My beloved husband Patrick spent many teenage years on the golf course. He played for four dollars after school and caddied on weekends at a high-end country club near his house. Caddying made him spending money and earned him free Monday golf privileges. Then Patrick went to college and lost the golf bug. For the first ten years of our marriage, he was content to play two or three rounds over the course of a year. But starting with a recent round played at Mt. Woodson ( $60 weekday rate) in Ramona, the bug came back with ferocity. Since then, he has been sneaking out just past dawn to play nine holes at Mission Trails ( $15 early morning back nine) and returning home by 8:30. He wants to refine his swing for a trip to Pebble Beach he's planning with his brothers. I'm no golf expert, but I can tell the putter he's playing with is not cutting edge. I was there when he bought it for a buck at a garage sale. I thought for Father's Day I would buy him a respectable putter, something that his golfing buddies would not laugh at. But I was determined not to break the bank doing it.
My first phone call was to Polar Golf, where owner Terry Ames told me, "For a decent putter that is not high priced, I would have to recommend the Ping," he replied. "They make about four or five different models, but they still make their basic line that they have carried forever, their classic models." Two putters, "The Answer and the P60, are either made of a tumbled metal finish or kind of a gold finish, and they retail for $79.95 . They're Ping's Classic Putter line. All the new stuff that came out after that, they've used that same kind of head design but done different things with the insert, and that's what starts to get expensive. And most everything else cheaper than the Pings are just chunky putters."
What are you losing when you go to the knockoffs?
"Well, with the knockoffs," continued Ames, "the metal is not quite as solid, there are actually air holes in the metal, they are not as durable, and they just don't feel as right."
And as for putters to buy when Patrick makes it rich, "For top-of-the-line putters, there are a couple of them. If you go with Ping's line, they make what is called a Crazy Putter, and those go for $150 . And of course there are Scotty Cameron putters, which are the premium ones right now. Those run $279 or $299 ; they are what the people ask for, the ones that you see on television with the dots on the back. The Scotty Cameron's are locally made up in Carlsbad."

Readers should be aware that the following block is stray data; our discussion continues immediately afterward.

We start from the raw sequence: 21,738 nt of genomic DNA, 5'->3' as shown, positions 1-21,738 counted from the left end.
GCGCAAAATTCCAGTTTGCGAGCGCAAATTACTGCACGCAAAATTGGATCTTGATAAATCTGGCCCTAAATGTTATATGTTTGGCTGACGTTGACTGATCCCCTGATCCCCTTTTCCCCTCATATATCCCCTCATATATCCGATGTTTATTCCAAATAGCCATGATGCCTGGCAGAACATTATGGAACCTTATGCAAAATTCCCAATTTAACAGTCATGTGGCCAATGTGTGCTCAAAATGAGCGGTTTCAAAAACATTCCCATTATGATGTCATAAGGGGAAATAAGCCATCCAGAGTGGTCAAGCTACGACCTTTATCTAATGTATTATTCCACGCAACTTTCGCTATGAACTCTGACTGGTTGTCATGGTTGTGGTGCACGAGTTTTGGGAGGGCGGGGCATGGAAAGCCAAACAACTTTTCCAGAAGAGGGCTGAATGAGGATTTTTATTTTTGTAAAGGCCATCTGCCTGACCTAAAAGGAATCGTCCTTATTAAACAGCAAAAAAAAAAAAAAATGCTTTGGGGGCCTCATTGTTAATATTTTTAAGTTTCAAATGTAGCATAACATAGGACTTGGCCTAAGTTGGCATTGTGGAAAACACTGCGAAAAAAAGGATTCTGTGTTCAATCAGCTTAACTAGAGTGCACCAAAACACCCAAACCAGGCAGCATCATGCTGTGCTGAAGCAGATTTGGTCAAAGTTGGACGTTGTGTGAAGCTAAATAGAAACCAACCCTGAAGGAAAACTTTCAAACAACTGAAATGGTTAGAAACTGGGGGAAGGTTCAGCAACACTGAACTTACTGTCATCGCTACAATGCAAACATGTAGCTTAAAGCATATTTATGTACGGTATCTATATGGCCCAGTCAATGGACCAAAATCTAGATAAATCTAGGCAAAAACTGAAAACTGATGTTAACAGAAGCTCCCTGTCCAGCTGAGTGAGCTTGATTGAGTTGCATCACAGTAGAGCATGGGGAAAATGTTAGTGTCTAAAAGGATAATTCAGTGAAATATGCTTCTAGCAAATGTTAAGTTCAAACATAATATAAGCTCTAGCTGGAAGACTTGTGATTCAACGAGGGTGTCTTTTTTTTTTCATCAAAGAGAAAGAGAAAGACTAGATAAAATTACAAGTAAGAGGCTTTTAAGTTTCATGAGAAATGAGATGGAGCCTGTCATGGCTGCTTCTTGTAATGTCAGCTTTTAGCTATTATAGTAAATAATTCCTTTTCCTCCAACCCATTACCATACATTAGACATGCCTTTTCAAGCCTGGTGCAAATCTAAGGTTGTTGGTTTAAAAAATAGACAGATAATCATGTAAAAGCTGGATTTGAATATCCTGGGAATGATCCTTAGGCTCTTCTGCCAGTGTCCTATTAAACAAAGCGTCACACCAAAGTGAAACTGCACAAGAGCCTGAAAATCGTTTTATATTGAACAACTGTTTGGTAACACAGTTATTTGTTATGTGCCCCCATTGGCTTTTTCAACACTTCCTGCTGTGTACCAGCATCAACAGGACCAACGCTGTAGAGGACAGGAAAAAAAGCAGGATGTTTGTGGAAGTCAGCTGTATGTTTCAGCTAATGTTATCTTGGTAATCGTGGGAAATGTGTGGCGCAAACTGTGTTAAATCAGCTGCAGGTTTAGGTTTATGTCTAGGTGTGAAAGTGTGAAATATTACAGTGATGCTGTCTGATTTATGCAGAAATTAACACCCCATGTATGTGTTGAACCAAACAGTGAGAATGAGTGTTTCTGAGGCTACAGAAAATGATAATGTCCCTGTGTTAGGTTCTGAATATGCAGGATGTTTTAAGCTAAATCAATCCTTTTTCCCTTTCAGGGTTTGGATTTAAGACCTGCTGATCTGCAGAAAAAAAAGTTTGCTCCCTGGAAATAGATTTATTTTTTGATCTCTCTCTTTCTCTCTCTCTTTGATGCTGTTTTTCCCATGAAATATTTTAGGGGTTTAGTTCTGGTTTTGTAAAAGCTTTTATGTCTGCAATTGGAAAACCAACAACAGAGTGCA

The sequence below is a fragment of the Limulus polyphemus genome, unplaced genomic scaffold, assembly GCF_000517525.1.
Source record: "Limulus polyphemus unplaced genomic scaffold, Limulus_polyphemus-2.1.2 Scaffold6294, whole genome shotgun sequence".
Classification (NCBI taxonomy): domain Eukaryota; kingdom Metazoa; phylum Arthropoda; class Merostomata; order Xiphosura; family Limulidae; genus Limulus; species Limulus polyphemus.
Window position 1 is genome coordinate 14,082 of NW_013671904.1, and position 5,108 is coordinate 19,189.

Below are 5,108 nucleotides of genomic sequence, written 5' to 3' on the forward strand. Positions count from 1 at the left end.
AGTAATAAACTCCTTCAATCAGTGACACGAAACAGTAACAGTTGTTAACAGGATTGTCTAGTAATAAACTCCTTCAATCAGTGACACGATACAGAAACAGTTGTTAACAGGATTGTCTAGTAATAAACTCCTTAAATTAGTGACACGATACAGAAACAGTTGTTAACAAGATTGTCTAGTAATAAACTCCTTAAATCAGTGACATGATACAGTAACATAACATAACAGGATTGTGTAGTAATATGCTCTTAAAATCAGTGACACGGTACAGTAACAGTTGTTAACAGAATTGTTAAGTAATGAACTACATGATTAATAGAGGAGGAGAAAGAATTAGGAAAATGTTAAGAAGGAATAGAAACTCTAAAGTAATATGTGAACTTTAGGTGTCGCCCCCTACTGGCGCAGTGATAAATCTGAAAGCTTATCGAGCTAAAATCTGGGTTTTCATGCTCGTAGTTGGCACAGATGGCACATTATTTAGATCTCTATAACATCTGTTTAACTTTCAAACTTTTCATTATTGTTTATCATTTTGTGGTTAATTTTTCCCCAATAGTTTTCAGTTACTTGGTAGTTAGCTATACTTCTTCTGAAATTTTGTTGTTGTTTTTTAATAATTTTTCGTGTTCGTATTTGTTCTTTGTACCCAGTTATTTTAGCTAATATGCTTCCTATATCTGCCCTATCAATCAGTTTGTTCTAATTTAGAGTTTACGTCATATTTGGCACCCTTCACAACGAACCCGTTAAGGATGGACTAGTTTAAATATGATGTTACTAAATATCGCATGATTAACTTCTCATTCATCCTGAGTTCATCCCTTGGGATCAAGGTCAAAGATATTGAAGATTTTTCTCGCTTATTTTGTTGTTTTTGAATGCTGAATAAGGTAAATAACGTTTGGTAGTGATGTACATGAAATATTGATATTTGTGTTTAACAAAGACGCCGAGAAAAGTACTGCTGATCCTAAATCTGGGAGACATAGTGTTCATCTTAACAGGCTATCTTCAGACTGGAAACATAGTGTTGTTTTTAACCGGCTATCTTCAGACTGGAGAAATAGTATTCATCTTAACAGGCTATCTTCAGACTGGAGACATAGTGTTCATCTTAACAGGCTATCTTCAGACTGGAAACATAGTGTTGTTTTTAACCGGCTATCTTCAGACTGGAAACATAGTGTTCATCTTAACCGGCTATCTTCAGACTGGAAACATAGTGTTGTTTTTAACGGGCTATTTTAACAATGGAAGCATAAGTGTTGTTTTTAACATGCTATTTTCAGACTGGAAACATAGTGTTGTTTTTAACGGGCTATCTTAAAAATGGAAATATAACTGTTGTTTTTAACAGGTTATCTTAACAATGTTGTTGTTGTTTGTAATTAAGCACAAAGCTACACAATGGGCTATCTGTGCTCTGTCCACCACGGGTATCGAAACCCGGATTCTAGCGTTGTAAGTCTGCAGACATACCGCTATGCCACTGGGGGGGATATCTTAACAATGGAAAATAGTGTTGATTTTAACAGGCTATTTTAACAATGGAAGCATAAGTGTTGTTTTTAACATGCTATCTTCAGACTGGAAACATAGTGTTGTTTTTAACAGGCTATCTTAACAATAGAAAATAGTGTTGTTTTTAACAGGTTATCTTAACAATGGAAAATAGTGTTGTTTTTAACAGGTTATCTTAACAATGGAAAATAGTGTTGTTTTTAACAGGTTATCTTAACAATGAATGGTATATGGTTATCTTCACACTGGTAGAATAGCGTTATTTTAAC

Pro Golf Discount's general manager Chuck Skillern recommended Taylor Made putters. "They are a Carlsbad company, and we have stuff from them starting at $79 . The Taylor Made Monza is like a mallet-style -- kind of a half-moon look to it -- and it is by far the best buy right now.
"We carry Tommy Armour, which is not as big a name, but a pro-line putter company. That's a $79 putter as well."
What about putters that run $50 and under?
"You can still get good stuff," continued Skillern. "There is just not as much name recognition. A lot of them will have the same type of head style to it. A lot of the times it's made of the same material -- it just won't have that name recognition."
So if I like the feel of a Taylor Made, and I find a knockoff with the same feel, is there going to be some difference in performance?
"There shouldn't be," answered Skillern. "If there is, it's what we call operator error."
Mark Rogers, a club-fitting specialist at Golf Mart, agrees. "I have seen people that have a $20 putter that putt fantastically. Really, putting comes down to the feel. It's not necessary that you have to go out and buy a $200 putter. Putters are a personal-feel thing, not necessarily a height thing. Phil Nicholson is six-foot-four and he uses a 32-inch putter. He likes bending over, being right on top of a ball. I am five-foot-nine, and I use a 35-inch putter. It's all personal preference. Each putter has a different style face, whether it is a softer face, like a rubberized face, or a harder face."
As for particular brands, Rogers said he had a couple of Odyssey putters for under $100 . "I have a $90 putter called Odyssey Dual Force Two. It's a blade-style putter, very similar to what a Scotty Cameron looks like."
Rogers himself uses a Ping putter.
Jeff Hall, a "caddy" at Golfsmith, had a different take on inexpensive and expensive putters. "Scotty Cameron putters start at about $250 , and the off-brand can be about $40 ," he offered. "Is there a huge difference? Yes. The Cameron is a superior technical product. But can you drain putts with a $40 putter? Sure."
What's the difference between the knockoffs and a Scotty Cameron?
"Integrity in the materials," said Hall. "Something that is $40 is going to be a basic in the shaft and basic in the grip. With Cameron putters, the length and weight are matched with extreme precision."
What would you recommend if I wanted a recognizable name brand, with decent performance, but for as little money as possible?
"Probably the King Cobra Putters, which run about $70 to $80 . They are pretty solid; they're traditional."
Hall said he prefers to have more than one putter in his bag. "I've always got three or four putters because two of them are always on time out. I just don't like their attitudes some days."